SHERLOCK HOLMES AND THE SERVANTS OF HELL

PrintE-mail Written by Ed Fortune

Sherlock Holmes is one of those characters that writers simply can’t resist reinventing. As nice as it is to see how different writers’ takes on the quintessential detective, it seems the shelves of your local independent bookshop are rammed full with clever reinventions of the well-loved hero.

‘Sherlock Holmes and the Servants of Hell’ stands out from the crowd by being one of the more interesting remixes of Conan Doyle’s classic. It’s pits both Watson and Holmes against another iconic figure; namely Clive Barker’s Cenobites, better known to some as the demons from The Hellraiser movies.  It’s a surprisingly powerful mix, but it makes a lot of sense.  Holmes’s greatest power is his insatiable curiosity, and the infamous puzzle box is designed to lure all sorts of hungers into Hell.

The story begins with the great detective attempting to solve a most mysterious disappearance of a chap called Frank Cotton. A locked room, a vanished person and the only clues are a small amount of blood, the feint smell of vanilla and a box shaped space on the floor. Sherlock’s Victorian world provides a perfect sort of backdrop for the world of Hellraiser. The unspoken sense that scandal is just around the corner suits Barker’s monsters perfectly; Kane manages to create both a credible Holmes mystery, and yet at the same time captures the horror of Hellraiser perfectly.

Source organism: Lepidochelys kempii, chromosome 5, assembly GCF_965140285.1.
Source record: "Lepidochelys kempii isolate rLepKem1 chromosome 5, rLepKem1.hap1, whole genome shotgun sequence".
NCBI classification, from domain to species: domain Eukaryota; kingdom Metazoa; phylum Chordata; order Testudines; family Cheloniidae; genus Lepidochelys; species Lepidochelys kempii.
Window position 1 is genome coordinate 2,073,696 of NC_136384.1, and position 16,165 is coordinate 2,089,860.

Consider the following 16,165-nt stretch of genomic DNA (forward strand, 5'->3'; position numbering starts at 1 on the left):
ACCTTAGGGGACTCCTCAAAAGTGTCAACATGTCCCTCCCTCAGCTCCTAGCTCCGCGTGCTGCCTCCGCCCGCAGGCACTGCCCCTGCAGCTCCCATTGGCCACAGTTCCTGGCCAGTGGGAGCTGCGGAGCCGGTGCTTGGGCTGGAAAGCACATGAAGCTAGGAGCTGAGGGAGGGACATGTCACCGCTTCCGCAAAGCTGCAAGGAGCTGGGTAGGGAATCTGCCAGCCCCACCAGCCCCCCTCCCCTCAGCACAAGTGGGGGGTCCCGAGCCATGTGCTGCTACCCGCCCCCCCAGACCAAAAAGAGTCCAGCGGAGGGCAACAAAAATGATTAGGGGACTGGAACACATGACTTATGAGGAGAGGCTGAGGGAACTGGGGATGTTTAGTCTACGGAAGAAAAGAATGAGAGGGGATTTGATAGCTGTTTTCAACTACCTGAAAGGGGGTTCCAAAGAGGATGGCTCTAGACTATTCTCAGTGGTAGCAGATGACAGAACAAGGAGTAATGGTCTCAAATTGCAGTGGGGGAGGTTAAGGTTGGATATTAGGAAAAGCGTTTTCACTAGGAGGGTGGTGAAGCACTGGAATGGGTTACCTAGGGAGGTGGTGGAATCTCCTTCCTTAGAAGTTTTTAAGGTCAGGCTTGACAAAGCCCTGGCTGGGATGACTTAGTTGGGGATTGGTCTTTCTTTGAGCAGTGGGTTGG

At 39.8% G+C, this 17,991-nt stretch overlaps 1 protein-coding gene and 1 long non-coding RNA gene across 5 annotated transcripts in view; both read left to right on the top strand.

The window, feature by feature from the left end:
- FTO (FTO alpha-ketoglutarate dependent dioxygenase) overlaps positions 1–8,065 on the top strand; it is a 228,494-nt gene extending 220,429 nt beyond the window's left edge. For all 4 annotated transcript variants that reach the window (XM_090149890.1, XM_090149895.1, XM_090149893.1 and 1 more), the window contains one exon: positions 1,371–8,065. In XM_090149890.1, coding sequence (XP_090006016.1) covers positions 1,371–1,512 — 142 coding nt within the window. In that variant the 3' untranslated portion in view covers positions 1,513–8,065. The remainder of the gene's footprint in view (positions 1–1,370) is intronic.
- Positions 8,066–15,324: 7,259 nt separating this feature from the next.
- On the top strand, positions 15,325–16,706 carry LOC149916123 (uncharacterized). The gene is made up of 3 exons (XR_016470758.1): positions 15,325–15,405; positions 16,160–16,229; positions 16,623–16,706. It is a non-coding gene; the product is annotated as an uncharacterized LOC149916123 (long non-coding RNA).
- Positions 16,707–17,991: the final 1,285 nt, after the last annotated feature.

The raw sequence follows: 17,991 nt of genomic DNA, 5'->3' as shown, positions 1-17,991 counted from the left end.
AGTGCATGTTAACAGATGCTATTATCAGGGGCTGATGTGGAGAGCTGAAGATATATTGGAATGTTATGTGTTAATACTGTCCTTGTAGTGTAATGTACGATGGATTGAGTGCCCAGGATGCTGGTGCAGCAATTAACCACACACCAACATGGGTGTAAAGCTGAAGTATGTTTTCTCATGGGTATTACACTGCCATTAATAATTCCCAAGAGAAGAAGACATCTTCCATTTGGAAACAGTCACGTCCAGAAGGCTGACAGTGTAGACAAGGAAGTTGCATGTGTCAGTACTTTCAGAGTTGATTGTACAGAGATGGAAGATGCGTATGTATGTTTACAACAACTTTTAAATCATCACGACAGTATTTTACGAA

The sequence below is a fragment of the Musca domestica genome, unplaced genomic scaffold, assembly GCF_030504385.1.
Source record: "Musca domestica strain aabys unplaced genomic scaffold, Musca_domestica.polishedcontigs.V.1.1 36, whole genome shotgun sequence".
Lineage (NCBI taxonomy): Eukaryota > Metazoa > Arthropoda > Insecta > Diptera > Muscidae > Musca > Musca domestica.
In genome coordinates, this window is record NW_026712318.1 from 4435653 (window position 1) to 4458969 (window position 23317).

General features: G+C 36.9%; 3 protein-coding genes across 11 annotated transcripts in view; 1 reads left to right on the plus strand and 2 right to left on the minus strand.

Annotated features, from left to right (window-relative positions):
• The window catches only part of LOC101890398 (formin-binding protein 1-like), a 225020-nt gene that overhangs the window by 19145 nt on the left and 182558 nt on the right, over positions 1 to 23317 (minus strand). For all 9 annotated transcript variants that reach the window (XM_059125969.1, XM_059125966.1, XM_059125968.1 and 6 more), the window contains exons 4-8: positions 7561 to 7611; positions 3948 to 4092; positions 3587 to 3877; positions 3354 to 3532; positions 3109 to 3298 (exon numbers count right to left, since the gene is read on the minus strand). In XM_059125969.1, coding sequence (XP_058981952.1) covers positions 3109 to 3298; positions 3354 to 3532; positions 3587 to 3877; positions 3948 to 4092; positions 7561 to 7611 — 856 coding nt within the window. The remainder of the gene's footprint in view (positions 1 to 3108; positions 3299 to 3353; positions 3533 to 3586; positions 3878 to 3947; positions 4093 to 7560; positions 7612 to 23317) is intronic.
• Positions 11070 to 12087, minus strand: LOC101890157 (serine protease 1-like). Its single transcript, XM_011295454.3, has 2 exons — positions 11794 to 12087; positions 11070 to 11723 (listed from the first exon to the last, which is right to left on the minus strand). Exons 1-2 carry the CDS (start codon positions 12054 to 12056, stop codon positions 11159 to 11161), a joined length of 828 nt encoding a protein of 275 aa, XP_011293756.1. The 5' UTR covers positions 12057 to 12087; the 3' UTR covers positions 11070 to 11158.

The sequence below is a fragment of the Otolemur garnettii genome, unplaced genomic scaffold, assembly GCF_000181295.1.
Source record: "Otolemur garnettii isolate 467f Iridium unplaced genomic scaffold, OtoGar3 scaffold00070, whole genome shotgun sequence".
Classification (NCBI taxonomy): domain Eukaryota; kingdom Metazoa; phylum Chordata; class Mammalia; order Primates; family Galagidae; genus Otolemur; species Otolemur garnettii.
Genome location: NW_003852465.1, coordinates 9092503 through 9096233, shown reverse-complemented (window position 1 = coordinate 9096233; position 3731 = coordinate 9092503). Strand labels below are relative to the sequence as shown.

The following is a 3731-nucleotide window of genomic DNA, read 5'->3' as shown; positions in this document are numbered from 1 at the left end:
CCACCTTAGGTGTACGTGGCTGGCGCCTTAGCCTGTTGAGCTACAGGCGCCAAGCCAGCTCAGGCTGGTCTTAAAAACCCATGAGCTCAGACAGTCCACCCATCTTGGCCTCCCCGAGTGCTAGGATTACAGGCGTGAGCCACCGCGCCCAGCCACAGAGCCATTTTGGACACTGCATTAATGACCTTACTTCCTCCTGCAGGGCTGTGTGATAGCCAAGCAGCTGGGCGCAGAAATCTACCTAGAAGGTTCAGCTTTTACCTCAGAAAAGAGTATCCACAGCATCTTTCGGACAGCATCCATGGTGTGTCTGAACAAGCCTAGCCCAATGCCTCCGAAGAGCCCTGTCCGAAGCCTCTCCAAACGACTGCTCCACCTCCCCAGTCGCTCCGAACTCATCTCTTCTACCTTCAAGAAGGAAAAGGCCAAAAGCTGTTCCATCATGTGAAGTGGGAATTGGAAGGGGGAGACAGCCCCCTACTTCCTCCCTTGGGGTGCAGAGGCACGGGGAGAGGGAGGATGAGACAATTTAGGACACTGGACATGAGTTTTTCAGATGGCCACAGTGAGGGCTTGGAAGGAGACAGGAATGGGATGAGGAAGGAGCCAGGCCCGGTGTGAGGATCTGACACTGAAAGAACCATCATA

This shouldn’t be a huge surprise; Kane is one of the leading authorities on all things Hellraiser, and a very well regarded horror novelist. The book is littered with many recognisable references to both worlds, and it’s a delight to be able to join the dots between the two. The author’s enthusiasm does become a little obvious at points as it dives deeply into the Hellraiser mythos, but this simply adds to both the horror and joy of the work.

‘Sherlock Holmes and the Servants of Hell’ is a fun and rapid read. If you like horror, and enjoy the Hellraiser films, this will likely make you lick your lips in anticipation. It’s a horror B-movie of a book, filled with leather, chains and angst.  Beautifully bloody fun, with just enough mystery to be delicious. 

SHERLOCK HOLMES AND THE SERVANTS OF HELL / AUTHOR: PAUL KANE / PUBLISHER: SOLARIS / RELEASE DATE: OUT NOW



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